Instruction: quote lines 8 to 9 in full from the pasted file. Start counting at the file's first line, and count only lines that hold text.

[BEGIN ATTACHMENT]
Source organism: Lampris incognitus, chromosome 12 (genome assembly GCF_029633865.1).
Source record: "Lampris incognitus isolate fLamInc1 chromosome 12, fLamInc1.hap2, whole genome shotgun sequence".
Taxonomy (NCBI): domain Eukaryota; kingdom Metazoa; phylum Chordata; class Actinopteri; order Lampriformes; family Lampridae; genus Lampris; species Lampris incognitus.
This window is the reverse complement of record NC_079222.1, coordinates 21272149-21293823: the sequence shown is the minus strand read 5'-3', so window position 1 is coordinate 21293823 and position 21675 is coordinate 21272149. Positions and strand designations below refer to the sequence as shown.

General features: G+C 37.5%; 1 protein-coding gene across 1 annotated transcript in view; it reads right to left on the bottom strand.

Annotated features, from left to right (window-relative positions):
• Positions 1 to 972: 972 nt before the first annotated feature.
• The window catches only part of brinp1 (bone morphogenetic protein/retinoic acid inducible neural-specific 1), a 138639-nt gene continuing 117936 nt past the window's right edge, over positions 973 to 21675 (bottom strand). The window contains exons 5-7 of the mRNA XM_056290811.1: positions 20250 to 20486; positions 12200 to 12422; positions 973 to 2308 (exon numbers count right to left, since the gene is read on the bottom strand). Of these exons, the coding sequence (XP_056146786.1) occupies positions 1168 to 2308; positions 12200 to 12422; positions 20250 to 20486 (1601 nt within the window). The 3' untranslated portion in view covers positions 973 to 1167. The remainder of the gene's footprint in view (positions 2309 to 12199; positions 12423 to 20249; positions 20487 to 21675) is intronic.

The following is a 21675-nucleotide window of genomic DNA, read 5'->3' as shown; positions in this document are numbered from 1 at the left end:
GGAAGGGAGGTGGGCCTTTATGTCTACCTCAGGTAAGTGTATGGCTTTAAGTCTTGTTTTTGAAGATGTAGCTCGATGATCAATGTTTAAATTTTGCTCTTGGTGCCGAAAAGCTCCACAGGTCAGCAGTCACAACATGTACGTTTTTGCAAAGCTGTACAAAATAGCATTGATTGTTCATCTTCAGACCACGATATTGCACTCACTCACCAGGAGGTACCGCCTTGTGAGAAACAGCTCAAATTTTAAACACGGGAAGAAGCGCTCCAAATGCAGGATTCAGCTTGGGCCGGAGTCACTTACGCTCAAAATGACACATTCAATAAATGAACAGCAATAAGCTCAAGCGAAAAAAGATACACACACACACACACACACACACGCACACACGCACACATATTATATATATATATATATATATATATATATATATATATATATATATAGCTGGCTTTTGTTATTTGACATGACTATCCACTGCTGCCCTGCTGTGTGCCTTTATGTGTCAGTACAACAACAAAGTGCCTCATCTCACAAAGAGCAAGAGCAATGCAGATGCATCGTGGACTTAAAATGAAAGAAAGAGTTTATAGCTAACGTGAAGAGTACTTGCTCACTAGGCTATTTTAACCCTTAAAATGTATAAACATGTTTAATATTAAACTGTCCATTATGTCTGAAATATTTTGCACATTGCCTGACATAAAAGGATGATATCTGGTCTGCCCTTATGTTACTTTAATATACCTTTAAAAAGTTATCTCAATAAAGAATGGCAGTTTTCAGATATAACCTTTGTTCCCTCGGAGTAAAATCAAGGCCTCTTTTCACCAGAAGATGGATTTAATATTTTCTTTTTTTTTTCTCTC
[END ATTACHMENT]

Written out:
• The window catches only part of brinp1 (bone morphogenetic protein/retinoic acid inducible neural-specific 1), a 138639-nt gene continuing 117936 nt past the window's right edge, over positions 973 to 21675 (bottom strand). The window contains exons 5-7 of the mRNA XM_056290811.1: positions 20250 to 20486; positions 12200 to 12422; positions 973 to 2308 (exon numbers count right to left, since the gene is read on the bottom strand). Of these exons, the coding sequence (XP_056146786.1) occupies positions 1168 to 2308; positions 12200 to 12422; positions 20250 to 20486 (1601 nt within the window). The 3' untranslated portion in view covers positions 973 to 1167. The remainder of the gene's footprint in view (positions 2309 to 12199; positions 12423 to 20249; positions 20487 to 21675) is intronic.

The following is a 21675-nucleotide window of genomic DNA, read 5'->3' as shown; positions in this document are numbered from 1 at the left end: